Towards the end of the fight, the angel asks Jacob his name. In the context of the Bible, to disclose your name was also often an act of self-disclosure. When Jacob shares his name, it is essentially a confession of his lifelong practice of deceit. Jacob’s name was given to him because he grasped at the heels of his older brother, Esau, at their birth. From the beginning, Jacob would do anything necessary to climb to the top (Genesis 27:36). So when Jacob’s name is changed to Israel, we begin to see the purpose of the all-night wrestling match (Genesis 35:10). It’s not just that Jacob’s name has changed, but his character and life undergoes a profound metamorphosis.

The Deceiver is Deceived – Genesis 27-30

Our church family is reading through the first five books of the Bible together in ninety days. We invite you to join us as we believe this will be a time that will change our lives.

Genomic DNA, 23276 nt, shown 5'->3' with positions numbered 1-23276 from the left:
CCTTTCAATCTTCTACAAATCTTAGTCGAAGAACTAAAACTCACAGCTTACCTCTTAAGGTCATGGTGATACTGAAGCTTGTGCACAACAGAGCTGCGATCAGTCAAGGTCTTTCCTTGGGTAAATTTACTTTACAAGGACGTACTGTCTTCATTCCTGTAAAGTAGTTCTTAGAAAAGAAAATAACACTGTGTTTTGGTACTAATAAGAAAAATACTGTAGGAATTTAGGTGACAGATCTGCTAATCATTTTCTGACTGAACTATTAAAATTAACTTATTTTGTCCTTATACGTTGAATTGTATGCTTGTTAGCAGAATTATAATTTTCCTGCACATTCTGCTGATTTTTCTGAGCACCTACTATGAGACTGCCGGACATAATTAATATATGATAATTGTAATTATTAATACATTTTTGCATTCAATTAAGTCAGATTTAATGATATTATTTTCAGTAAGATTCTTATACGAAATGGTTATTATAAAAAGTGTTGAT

Read Genesis 27-30

Just as quickly as Isaac’s life and story have appeared, we see him quickly fade away from the pages of Genesis. Isaac is both old and blind when his son, Jacob, tricks him with help from his mother. As we see Jacob’s plotting and his ridiculous disguise, we quickly discern he has the ethical makeup of a con artist. And while there are no heroes in this story, we soon see God shaping and remaking Jacob’s character.

Shortly after experiencing the vision of a ladder dropping down from heaven, Jacob journeys east. It is here he meets the beautiful Rachel and her scheming father, Laban – also a con artist. Jacob had met his match.